Toxics in Packaging Clearinghouse
The Toxics in Packaging Clearinghouse (TPCH) maintains the Model Toxics in Packaging Legislation and coordinates implementation of state legislation, based on the Model, on behalf of its member states, with the goal of promoting consistency across states. TPCH is a resource and single point of contact for companies seeking information on toxics in packaging requirements or an exemption.
The Source Reduction Council of the Coalition of Northeast Governors (CONEG) developed the Model Toxics in Packaging Legislation in 1989 to reduce the amount of heavy metals in packaging and packaging components that are sold or distributed throughout the United States. The intent was to curb the amount of heavy metals – specifically, lead, mercury, cadmium, and hexavalent chromium ─ entering the municipal solid waste stream and, ultimately, landfills, incinerators, and recycling streams from packaging, since packaging comprises approximately one-third of the waste stream. TPCH was formed in 1992 to promote the Model Legislation and consistency in its implementation across states that adopted the Model Legislation.
To date, the Model has been adopted by 19 states, including: California, Connecticut, Florida, Georgia, Illinois, Iowa, Maryland, Maine, Minnesota, Missouri, New Hampshire, New Jersey, New York, Pennsylvania, Rhode Island, Vermont, Virginia, Washington, and Wisconsin. In February 2021, the Toxics in Packaging Clearinghouse (TPCH) announced the organization’s 2021 update to their Model Toxics in Packaging Legislation.
The previous version of the Model (as revised in 2012) can be found here. The 2021 update includes the addition of the class of perfluoroalkyl and polyfluoroalkyl substances (PFAS) and ortho-phthalates as regulated chemicals, as well as new processes and criteria for identifying and regulating additional chemicals of high concern in packaging. The previous (prior to 2021) TPCH Model Legislation and laws enacted in 19 states prohibit the intentional use of cadmium, lead, mercury, and hexavalent chromium in any finished package or packaging component. The laws also limit the total incidental concentration of the four metals to 100 ppm. Incidental concentration may result from the use of post-consumer recycled content to manufacture new packaging and components. The laws take a pollution prevention approach by prohibiting intentional use, and they place the primary burden of compliance on the supply chain by requiring manufacturers and suppliers to verify that their products are in compliance.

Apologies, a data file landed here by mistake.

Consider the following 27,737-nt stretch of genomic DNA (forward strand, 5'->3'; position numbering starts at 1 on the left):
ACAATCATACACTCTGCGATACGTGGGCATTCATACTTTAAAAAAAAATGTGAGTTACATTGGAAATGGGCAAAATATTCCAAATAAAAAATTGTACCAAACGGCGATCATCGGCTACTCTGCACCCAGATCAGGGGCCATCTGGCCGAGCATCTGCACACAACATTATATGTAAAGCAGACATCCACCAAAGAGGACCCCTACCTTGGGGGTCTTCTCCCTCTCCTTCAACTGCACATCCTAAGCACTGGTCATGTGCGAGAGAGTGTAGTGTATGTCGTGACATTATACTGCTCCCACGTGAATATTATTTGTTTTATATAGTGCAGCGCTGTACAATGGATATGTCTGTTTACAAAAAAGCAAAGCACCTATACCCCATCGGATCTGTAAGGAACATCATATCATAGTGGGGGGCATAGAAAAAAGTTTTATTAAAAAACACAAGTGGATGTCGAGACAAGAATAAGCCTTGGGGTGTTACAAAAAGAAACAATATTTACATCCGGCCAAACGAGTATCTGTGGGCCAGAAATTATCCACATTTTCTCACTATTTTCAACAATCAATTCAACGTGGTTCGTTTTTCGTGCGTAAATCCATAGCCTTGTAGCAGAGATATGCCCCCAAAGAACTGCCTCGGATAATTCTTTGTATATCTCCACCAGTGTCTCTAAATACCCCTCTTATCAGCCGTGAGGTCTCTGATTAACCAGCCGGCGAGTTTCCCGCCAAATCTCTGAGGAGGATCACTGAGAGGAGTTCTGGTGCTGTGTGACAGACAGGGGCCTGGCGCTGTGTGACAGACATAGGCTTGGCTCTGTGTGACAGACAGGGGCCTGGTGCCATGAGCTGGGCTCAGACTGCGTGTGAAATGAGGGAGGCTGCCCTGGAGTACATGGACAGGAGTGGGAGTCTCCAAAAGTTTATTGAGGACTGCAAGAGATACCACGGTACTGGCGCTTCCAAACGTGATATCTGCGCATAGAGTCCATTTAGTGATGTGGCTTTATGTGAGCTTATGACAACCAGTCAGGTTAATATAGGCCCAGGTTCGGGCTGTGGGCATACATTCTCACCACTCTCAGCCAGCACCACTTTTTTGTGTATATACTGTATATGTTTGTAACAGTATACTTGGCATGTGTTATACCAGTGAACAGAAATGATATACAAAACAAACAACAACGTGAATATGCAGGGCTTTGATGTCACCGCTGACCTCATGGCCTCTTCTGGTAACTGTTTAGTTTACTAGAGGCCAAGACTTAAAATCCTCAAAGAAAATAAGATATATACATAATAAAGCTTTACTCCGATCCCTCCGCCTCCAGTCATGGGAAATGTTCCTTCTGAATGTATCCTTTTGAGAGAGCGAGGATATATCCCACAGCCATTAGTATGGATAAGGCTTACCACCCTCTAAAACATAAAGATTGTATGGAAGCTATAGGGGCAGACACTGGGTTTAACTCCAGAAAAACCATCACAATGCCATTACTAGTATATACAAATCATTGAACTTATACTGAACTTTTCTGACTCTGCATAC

The 2021 update of the model legislation developed by TPCH is a tool any state may use to regulate contaminants in packaging. A state would need to adopt all or part of the updated model for it to be an enforceable law in their state. No state has amended its current toxics in packaging law to add the updated model legislation language in its entirety. Some states have adopted certain provisions of the 2021 model legislation. Detailed information about recent related legislative activity in U.S. states can be found on the TPCH Website.
It will be up to each state to adopt changes to their existing laws or adopt a new law to address toxics in packaging.
TPCH includes a states-only voting membership and an industry/public interest advisory group. Current state members include California, Connecticut, Iowa, Maryland, Minnesota, New Hampshire, New Jersey, New York, Rhode Island, and Washington. The Glass Packaging Institute is a current and longtime industry member.
TPCH is located at NEWMOA. NEWMOA manages and performs all administrative functions for the Clearinghouse on behalf of industry members and member states.
For more information, contact John Fay.